POC: You raise an interesting point that I wonder if this comes up with companies with whom you work or with whom you partner or you advise. You were talking about that you needed some… and correct me if I’m not using the right terminology… you needed some special accommodations in order to be able to take the test?
POC: Do companies say, “We would love to hire disabled people but we are going to have to make X, Y, and Z accommodations for them, it’s going to be expensive, it’s going to slow everybody down, isn’t there something else we could do? Couldn’t we just write a check?”
JH: We do hear people saying “where’s the talent and what is it going to cost me to make an accommodation, etc.” And I think that when we hear that, it’s important that we have a conversation and say, “one in four Americans have a disability, 70 percent of us have disabilities you can’t see that are things like learning disabilities, and anxiety and depression.
“We are already a part of your workforce. We are not on the outside always trying to get in, we’re already in the workforce.” And so it’s not just about recruiting that talent, it’s also retaining and growing the talent that you have inside.
POC: Are people surprised about the statistics of one in four persons has a disability and 70 percent of disabilities are not visible?
JH: I would tell you that when we start talking about this, people have an “aha moment” as they start to reflect on their own personal experience. Living in this global pandemic and working remotely and not being around people – we are having the opportunity to have these human conversations and talk about things like depression and anxiety and things that have been taboo, that we have not talked about in the workplace.
POC: How old is the Americans with Disabilities Act?
JH: This year we are celebrating the 30th anniversary.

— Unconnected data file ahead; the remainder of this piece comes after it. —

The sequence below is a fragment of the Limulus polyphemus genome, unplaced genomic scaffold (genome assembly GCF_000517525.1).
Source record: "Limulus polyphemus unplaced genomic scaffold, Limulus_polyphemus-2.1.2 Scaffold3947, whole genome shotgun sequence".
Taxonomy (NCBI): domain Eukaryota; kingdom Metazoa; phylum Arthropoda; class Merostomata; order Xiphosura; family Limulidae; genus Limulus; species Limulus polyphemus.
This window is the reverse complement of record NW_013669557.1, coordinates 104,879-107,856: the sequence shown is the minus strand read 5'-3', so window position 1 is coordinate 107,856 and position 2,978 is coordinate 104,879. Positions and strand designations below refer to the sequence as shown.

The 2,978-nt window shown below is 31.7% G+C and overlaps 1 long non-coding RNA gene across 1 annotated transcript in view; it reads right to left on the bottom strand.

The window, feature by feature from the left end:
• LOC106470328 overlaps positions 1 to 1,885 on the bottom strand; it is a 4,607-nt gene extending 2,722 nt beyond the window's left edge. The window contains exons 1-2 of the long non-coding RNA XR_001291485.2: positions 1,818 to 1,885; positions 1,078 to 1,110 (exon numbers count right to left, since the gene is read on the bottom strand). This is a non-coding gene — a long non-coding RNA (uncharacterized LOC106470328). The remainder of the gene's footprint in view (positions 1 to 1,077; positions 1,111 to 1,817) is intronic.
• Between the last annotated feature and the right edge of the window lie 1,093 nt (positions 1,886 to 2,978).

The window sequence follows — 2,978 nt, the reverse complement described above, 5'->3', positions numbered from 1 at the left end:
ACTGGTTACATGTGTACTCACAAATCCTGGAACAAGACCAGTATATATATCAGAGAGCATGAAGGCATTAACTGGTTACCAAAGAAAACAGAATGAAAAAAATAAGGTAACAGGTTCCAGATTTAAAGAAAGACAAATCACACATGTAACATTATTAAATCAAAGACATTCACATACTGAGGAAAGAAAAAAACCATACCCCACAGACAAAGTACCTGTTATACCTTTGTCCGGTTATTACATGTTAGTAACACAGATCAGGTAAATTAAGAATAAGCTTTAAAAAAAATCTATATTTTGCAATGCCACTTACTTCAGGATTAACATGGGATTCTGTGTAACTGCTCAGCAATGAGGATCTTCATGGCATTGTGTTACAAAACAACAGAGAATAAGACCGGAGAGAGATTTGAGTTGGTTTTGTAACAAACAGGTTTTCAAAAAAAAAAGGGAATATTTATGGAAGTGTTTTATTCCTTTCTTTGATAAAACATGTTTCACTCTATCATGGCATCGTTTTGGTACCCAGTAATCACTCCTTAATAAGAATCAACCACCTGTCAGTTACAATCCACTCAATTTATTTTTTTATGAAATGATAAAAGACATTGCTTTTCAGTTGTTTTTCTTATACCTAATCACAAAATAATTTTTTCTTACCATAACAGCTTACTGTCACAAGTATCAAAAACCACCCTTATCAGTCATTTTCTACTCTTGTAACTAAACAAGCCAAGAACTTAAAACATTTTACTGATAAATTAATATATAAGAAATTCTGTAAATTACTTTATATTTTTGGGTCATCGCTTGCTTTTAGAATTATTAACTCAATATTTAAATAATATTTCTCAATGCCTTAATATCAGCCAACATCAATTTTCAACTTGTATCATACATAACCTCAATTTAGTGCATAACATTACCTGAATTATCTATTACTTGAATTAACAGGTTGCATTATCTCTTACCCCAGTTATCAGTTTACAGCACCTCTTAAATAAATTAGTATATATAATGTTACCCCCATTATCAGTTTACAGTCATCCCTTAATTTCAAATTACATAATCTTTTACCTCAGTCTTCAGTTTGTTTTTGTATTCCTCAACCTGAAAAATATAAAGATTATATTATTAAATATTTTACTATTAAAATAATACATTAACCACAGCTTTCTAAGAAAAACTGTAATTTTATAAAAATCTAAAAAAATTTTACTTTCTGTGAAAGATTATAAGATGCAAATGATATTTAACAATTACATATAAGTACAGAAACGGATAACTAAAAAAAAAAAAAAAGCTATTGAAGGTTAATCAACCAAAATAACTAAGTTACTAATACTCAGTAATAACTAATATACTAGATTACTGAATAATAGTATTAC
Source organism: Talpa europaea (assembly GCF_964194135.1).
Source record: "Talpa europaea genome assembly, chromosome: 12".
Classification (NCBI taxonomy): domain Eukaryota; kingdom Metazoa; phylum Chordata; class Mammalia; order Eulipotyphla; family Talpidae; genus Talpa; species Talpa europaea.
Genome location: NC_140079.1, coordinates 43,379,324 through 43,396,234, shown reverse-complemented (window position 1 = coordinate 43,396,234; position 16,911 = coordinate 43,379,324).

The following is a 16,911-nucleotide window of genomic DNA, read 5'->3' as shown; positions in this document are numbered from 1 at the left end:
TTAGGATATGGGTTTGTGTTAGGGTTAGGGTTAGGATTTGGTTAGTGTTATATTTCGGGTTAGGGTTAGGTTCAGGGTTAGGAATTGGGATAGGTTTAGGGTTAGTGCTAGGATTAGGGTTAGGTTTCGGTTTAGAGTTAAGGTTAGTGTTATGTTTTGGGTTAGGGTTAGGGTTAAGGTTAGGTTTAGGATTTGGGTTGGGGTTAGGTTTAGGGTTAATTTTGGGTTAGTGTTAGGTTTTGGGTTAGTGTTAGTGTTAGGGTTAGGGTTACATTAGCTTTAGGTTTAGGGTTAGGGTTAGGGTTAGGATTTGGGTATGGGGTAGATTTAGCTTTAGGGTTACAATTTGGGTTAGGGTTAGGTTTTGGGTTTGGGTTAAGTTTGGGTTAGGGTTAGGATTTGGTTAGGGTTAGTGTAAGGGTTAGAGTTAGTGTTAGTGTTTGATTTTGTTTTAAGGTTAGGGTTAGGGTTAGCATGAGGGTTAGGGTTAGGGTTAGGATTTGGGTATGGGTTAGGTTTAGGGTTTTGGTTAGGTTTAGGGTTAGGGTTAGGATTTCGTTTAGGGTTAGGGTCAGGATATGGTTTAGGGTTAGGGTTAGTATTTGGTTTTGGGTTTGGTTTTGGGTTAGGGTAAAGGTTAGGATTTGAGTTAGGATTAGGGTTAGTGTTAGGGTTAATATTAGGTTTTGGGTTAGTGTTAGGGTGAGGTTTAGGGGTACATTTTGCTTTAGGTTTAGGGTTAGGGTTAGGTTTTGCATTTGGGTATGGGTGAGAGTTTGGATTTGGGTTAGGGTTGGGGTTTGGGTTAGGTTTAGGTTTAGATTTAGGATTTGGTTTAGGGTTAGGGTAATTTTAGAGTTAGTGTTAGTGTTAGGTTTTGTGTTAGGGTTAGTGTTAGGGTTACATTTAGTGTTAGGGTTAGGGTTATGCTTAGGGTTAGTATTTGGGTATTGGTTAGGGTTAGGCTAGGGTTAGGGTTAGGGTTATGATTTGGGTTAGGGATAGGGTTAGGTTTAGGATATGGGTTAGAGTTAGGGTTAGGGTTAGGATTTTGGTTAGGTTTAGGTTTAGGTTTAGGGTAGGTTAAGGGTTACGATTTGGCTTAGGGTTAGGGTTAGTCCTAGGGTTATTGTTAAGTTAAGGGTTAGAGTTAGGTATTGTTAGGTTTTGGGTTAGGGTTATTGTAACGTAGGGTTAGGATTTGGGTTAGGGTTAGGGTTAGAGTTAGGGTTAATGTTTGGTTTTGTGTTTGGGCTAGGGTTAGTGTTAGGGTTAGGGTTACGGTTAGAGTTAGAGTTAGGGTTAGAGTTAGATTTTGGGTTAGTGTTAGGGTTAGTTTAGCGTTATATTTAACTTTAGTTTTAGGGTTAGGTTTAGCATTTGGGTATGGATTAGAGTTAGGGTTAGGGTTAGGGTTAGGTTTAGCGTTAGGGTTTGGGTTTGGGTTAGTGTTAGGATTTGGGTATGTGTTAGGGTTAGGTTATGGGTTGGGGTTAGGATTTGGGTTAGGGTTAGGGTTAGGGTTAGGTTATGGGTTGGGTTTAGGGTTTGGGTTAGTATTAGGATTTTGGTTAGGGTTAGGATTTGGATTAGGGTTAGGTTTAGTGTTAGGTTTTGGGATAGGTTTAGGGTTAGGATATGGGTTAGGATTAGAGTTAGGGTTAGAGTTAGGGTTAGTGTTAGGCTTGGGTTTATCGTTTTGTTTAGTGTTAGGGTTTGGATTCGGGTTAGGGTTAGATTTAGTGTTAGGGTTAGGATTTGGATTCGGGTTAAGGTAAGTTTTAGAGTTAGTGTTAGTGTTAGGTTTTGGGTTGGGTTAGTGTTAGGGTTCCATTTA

POC: Congratulations. Is everything that we now think of as a disability, or recognized as a disability, covered in the Americans with Disabilities Act? For example, you mentioned your son having ADHD, is that something that was in people’s consciousness 30 years ago that needed to be spelled out? Or is the ADA, the way it’s written, more inclusive and forward-looking so everything that wasn’t necessarily on the radar back then, it provides protection around?
JH: We have the Americans with Disabilities Act and then many years later we had the Americans with Disabilities Act Amendments Act. So the definition of disability as it’s laid out in the ADA Amendments Act is very broad and it does specifically include things like ADHD.
POC: Does it surprise organizations at all to realize not just the sheer number but some of the specific things that are covered under the ADA and that they might have to make accommodations around – mental health issues, some of which might not be as obvious, anxiety? Maybe there are people who are claustrophobic or are having a difficult time working at home during the pandemic.
JH: I think that business is beginning to identify that there is a competitive advantage to including all people with disabilities in their business. And we at Disability:IN and the American Association of People with Disabilities, we partnered with Accenture on a piece of research called Getting to Equal: The Disability Inclusion Advantage. And what we found is that businesses that are inclusive of people with disabilities actually have 28 percent higher revenue, 30 percent greater economic profit margins, and two times the net income of their industry peers. So, the truth of the matter is, is that it actually pays to be inclusive of people with disabilities.